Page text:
Kendrick Lamar Collaborator Bilal on 'To Pimp a Butterfly': 'A Lot of This Is Kendrick's Genius'

Fabrice Coton

Bilal photographed in Paris in 2014.

The singer talks to Billboard about channeling Parliament for a "fuller sound" on the just-released album.

A popular guest vocalist whose credits range from Common to Kimbra, Bilal is featured on two songs from Kendrick Lamar's To Pimp a Butterfly ("Institutionalized," "These Walls") and also pops up as a backing vocalist on several other tracks, including "Hood Politics."

Kendrick Lamar's 'To Pimp a Butterfly' Challenges & Rewards: Album Review

The singer/songwriter behind his own critically acclaimed album, 2013's A Love Surreal (eOne Music), Bilal riffs on his first-time collaboration with Lamar.

How the collaboration came about:
I met Kendrick coming out of a rehearsal studio in New York a few years back and talked about working with him. [Producers] Thundercat and Terrace Martin … I've known those cats for years and have worked with Thunder on a lot of other projects.

His multiple appearances on the album:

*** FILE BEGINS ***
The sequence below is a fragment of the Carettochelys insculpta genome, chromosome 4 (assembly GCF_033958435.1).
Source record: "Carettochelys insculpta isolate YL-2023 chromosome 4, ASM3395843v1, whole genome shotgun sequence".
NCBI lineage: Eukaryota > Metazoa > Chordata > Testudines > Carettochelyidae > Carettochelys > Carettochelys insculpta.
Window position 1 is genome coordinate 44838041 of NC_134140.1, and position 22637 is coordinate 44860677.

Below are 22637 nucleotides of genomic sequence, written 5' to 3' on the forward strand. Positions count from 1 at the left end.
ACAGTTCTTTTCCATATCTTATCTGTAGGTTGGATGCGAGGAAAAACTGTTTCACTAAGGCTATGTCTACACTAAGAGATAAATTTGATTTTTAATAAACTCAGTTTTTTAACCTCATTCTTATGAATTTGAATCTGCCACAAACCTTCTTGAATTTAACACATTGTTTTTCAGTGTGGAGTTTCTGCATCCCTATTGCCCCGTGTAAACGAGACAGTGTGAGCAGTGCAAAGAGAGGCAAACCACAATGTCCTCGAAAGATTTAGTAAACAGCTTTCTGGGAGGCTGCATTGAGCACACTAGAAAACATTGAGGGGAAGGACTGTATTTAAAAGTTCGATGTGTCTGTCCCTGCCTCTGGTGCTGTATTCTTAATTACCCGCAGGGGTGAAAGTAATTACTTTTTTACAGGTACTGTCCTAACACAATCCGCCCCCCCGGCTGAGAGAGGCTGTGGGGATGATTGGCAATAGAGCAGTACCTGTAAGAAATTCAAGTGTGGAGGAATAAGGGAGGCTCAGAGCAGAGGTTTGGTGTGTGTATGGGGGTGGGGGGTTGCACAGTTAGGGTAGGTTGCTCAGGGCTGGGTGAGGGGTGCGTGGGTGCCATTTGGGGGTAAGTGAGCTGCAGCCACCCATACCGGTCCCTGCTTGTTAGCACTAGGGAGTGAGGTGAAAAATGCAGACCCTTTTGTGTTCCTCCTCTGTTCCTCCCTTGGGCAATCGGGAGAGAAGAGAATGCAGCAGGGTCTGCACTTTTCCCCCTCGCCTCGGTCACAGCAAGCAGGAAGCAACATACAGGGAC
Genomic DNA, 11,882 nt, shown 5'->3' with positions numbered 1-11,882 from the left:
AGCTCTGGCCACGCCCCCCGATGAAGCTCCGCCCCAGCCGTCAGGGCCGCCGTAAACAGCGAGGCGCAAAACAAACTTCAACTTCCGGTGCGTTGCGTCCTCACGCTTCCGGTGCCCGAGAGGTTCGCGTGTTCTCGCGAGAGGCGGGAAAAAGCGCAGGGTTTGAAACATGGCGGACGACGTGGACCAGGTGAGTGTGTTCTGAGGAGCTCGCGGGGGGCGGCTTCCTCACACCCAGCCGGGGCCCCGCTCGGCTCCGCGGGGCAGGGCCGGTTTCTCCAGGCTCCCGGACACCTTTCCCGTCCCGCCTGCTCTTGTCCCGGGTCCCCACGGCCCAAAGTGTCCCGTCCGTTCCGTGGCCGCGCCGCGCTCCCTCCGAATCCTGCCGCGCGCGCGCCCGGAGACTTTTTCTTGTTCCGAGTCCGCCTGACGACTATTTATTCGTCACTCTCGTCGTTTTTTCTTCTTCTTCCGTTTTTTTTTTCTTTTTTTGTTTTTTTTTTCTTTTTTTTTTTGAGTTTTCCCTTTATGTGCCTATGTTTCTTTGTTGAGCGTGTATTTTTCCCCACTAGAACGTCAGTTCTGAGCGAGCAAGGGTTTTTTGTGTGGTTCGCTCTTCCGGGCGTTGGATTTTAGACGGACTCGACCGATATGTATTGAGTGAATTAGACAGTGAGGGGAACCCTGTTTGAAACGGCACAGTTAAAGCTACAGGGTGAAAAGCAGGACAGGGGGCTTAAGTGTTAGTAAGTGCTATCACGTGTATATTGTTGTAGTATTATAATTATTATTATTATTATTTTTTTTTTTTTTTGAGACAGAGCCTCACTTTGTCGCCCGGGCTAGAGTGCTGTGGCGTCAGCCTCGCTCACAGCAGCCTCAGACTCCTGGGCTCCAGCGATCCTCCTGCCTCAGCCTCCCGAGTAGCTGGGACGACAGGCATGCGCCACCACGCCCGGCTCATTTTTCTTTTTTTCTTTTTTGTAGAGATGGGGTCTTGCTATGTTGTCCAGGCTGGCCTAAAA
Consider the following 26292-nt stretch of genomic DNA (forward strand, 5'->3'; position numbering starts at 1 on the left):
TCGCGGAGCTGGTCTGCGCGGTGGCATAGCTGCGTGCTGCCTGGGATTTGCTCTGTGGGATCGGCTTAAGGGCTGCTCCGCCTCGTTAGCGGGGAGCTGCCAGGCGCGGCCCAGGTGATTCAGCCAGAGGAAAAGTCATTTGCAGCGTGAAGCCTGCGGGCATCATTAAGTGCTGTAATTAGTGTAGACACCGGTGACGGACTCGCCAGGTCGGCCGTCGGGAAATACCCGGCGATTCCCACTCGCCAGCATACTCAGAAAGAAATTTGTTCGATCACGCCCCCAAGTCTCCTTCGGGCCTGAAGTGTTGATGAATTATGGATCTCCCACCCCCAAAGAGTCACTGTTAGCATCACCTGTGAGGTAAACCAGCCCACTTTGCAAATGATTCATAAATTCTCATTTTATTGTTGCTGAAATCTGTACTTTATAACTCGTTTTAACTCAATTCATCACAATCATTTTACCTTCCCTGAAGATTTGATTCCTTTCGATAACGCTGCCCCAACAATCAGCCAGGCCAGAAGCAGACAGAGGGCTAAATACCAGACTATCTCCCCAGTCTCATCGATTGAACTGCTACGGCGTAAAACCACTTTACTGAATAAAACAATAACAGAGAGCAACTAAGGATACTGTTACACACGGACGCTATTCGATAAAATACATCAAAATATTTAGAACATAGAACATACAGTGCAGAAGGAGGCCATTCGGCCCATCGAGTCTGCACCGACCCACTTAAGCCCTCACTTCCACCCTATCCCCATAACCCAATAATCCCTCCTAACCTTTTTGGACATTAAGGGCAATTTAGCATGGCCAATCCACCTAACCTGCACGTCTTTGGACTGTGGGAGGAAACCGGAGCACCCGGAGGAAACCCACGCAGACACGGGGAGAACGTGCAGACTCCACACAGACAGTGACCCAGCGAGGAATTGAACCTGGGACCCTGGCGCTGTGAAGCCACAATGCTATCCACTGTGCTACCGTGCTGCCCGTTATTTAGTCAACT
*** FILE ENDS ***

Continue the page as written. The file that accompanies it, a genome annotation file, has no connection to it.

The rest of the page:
I know I worked on a ton of songs when we were together in the studio. But I didn't know what was what. While we were in there, Kendrick said, "I want you to be on a lot of the records." I thought he was just saying that. [Laughs] Sometimes when you do songs, they don't always make the final cut. But wow, this is crazy and cool.

The creative process:
A lot of this is Kendrick's genius. He kept speaking about having a big sound, a Parliament type of thing. And I'm all about that because George Clinton is my favorite artist. For a lot of the material, Kendrick had a sketch idea of what he wanted. He would sing out the melody and some of the words, and I would just interpret what he was telling me. On the songs where I added backing vocals, some of it was freestyle; just adding color to make it a fuller sound.

Why Butterfly resonates:
It's a different style than what's going on. Kendrick brings musicians to light on this project, letting Thundercat, Terrace and the others stretch out. That's very good for music as he marries a lot of sounds together. Message-wise, he's really no-holds-barred about what he says. As far as he was willing to dig musically, he also did that lyrically: just going totally against the grain. It's thought-provoking -- and I miss that in music.